Cohabitation – have you thought about the risks?


18 December 2017

By Farhad Islam

With Christmas fast approaching you might be thinking about the next stage of your relationship and asking your partner to move in.

What rights do cohabiting couples have with respect to the property they live in and other assets?

Couples who are unmarried have no automatic right to financial support from each other when they separate. Nor can they register home rights to prevent their partner from selling the house without having an interest in the property in their own right.

Cohabiting couples currently have little or no legal protection – despite the myth of ‘common law marriage.’

There is no such thing as a 'common law spouse' as the law which applies to married couples is very different to that which applies to unmarried couples. In a marriage the commitment to share is reinforced by the law on divorce and empowers the Courts to share assets and incomes between couples on divorce according to factors such as need, contribution, earning capacities, age and health. Sadly, for unmarried couples, the Courts do not have the same powers.

Joint Ownership

As a cohabiting couple, if you purchase a property in joint names there is a presumption that you intend to hold the property equally, unless you specify otherwise.  

It is therefore imperative for you to expressly state your respective share at the time of purchasing. You will need to consider whether property is to be owned as joint tenants or tenants in common. The terminology is confusing, so sound legal advice is essential.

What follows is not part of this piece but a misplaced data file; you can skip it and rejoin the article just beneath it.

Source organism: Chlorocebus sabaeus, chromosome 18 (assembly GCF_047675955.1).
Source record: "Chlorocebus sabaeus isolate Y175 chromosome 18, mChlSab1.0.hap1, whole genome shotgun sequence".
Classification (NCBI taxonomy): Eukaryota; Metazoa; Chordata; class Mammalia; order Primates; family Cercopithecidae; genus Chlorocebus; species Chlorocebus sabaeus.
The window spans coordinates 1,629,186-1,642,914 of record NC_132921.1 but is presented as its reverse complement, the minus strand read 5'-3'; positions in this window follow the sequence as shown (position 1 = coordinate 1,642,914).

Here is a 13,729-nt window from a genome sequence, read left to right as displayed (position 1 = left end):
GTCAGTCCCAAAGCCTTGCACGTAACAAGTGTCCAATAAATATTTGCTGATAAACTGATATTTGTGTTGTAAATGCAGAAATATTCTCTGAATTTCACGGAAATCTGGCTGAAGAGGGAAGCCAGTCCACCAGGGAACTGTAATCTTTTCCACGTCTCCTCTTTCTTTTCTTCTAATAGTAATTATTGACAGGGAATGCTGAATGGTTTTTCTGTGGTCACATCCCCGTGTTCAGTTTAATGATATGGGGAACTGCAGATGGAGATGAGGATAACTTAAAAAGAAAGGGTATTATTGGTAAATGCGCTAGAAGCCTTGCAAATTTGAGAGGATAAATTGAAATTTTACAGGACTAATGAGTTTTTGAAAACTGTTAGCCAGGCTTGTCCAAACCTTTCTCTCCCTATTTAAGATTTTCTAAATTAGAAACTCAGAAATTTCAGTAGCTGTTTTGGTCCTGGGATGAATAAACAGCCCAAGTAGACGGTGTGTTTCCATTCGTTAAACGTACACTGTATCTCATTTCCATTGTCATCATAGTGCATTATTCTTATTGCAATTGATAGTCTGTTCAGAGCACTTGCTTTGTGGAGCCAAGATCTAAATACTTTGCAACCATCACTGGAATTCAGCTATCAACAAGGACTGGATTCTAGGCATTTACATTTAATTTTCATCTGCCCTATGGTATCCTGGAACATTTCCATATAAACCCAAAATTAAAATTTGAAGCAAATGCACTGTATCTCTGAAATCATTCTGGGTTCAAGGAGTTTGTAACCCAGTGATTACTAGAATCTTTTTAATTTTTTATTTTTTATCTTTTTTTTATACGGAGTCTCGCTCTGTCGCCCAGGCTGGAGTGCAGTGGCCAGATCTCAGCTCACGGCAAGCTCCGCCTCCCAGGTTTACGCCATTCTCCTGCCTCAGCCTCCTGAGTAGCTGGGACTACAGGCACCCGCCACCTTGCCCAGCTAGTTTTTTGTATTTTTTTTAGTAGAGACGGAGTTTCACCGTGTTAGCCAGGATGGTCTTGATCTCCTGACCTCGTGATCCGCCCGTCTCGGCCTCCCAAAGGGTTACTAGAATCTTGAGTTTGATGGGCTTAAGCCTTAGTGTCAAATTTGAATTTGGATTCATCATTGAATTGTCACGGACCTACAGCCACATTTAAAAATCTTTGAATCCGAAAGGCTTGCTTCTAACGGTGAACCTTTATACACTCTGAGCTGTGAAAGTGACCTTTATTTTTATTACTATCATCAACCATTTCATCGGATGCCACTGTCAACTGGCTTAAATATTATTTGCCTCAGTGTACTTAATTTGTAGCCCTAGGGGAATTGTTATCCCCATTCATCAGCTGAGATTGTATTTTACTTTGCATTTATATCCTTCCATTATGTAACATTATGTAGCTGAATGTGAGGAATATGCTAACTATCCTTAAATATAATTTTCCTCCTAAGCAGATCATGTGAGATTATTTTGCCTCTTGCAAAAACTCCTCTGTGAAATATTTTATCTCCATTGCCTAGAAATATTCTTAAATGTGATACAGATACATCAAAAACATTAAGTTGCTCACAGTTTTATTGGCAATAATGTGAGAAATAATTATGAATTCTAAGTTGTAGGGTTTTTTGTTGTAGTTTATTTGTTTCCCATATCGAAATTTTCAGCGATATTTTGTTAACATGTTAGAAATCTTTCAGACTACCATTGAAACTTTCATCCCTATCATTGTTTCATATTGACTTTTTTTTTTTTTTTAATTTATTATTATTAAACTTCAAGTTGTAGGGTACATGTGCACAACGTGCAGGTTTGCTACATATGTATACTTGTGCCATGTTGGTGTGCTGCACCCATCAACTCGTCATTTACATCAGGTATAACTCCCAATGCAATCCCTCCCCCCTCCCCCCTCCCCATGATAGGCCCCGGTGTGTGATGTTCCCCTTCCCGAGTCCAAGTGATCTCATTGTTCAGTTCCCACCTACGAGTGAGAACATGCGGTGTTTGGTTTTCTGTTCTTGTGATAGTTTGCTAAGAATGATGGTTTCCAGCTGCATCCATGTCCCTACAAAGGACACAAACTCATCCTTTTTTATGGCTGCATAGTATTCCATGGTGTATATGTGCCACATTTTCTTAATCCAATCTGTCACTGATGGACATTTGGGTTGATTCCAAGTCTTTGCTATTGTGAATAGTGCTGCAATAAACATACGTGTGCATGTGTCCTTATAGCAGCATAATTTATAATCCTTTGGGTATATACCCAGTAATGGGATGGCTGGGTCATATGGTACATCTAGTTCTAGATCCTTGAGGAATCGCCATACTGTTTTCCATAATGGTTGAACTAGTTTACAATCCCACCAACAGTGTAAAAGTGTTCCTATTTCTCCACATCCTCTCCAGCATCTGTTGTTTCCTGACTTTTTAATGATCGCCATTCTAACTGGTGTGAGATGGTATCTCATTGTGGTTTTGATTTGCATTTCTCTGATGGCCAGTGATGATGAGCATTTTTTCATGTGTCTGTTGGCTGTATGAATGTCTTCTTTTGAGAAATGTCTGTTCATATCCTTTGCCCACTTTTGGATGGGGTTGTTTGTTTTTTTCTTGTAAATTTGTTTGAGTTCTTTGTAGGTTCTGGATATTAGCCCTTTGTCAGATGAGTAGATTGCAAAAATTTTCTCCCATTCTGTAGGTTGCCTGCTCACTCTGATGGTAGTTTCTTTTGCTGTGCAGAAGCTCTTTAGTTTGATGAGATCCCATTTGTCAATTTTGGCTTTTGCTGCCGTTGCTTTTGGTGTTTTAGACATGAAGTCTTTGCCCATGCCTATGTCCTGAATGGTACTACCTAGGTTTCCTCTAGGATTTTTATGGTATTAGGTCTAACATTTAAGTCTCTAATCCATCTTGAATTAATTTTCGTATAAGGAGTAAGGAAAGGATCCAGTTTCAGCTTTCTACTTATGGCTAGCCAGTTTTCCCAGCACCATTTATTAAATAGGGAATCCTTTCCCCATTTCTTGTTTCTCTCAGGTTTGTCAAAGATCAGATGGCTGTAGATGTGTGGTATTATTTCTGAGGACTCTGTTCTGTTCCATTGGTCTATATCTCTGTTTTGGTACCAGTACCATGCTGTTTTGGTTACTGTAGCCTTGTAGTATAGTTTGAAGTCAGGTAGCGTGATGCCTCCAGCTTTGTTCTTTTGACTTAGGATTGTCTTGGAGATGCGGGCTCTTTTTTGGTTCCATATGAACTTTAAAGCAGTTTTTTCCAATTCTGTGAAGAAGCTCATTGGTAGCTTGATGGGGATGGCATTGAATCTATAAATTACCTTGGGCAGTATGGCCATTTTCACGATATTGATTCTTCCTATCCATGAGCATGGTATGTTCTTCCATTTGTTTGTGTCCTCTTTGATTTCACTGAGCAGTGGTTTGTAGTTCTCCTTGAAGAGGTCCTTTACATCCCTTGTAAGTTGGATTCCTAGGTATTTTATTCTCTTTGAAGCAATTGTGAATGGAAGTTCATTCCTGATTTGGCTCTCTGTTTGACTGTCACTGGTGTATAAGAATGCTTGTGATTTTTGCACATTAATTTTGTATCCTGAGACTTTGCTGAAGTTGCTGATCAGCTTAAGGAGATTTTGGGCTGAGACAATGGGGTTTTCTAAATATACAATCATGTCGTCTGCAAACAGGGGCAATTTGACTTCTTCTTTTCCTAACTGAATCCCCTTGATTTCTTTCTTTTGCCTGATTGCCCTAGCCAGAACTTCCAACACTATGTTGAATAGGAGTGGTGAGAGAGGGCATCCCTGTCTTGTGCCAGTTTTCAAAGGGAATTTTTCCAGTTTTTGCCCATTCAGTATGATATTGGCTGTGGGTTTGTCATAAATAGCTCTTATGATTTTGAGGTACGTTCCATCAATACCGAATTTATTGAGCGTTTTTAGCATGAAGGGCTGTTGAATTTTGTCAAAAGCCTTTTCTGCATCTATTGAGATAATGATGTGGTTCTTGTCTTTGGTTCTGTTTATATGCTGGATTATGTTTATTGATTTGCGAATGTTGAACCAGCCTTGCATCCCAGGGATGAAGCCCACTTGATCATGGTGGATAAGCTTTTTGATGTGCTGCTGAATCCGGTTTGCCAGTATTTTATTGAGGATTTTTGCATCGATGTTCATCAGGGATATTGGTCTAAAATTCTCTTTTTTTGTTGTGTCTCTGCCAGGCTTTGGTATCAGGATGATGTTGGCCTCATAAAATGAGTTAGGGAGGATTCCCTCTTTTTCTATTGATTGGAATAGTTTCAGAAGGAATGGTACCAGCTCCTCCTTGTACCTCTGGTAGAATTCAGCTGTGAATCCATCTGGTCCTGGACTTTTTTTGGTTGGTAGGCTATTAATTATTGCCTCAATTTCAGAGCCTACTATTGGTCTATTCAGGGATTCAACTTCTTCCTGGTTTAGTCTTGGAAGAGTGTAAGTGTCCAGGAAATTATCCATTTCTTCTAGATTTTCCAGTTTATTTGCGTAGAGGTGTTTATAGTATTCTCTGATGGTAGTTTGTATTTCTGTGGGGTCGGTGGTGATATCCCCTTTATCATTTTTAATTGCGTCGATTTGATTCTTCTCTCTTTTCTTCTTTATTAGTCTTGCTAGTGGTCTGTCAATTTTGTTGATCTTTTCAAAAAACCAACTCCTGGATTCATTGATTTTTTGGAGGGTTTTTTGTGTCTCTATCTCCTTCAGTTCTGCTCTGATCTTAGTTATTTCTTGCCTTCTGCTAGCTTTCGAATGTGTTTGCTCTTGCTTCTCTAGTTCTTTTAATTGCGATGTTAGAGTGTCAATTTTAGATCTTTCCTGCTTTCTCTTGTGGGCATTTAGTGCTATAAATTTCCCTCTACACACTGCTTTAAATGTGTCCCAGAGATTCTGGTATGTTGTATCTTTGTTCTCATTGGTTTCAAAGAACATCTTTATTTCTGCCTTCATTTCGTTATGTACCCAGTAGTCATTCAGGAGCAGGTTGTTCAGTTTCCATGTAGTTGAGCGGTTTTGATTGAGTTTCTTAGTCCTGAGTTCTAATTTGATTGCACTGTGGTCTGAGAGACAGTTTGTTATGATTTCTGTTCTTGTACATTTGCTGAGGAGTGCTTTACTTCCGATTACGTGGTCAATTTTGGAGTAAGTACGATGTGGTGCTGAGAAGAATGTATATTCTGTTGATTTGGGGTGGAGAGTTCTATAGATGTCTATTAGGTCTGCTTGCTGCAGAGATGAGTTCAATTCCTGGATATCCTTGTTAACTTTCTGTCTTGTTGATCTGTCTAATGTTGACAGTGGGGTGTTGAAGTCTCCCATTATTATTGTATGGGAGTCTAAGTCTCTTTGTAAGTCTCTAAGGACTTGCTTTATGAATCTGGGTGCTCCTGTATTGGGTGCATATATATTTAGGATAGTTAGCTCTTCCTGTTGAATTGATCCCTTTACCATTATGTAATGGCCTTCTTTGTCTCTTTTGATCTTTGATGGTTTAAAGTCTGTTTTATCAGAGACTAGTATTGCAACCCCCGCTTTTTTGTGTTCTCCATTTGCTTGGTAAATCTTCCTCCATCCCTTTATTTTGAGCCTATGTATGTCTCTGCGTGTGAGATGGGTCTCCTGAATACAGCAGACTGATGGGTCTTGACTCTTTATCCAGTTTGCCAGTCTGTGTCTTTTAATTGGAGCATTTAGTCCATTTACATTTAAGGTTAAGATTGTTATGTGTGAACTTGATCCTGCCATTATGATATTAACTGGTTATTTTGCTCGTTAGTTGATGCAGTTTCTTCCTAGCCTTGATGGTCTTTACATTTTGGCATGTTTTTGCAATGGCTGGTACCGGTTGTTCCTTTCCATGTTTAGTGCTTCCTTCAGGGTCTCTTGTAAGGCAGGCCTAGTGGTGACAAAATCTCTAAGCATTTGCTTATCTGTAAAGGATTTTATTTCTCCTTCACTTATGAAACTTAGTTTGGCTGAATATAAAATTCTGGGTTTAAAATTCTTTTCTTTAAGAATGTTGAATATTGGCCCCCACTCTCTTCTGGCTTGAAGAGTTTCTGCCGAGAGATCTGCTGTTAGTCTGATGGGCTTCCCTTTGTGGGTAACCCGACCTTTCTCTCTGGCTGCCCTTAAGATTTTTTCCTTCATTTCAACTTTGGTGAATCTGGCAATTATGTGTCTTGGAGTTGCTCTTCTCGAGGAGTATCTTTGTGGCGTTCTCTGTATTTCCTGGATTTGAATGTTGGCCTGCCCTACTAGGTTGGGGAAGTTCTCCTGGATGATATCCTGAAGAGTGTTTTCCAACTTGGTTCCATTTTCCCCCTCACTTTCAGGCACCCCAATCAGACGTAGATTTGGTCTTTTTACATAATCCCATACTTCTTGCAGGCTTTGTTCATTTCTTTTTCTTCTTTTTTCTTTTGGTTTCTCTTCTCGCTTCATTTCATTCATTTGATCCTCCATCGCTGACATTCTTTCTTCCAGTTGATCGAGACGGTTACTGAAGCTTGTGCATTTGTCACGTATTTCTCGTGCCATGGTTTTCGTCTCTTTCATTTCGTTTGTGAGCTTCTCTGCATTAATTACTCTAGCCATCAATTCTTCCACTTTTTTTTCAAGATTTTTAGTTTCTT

Sole Ownership

If you or your partner own the property in your sole name it is presumed that the property belongs entirely to the registered owner. The burden is then on the other cohabitee to show that you intended to hold the property equally or on different terms. This can of course be unfair on partners who choose to move into each other’s houses without giving any thought to ownership.

Cohabitation Agreement

If you move into your partner's property, to ensure security it is strongly encouraged that you enter into a Cohabitation Agreement, which deals with arrangements such as finances between you when living together and provides for security in the event of your separation. You may otherwise be left in a very vulnerable position even after many years of cohabitation.

This is not legal advice; it is intended to provide information of general interest about current legal issues.

All of our family lawyers are members of Resolution and will be happy to assist you with any Family Law issues. For a free initial consultation please telephone on 01245 228106 or email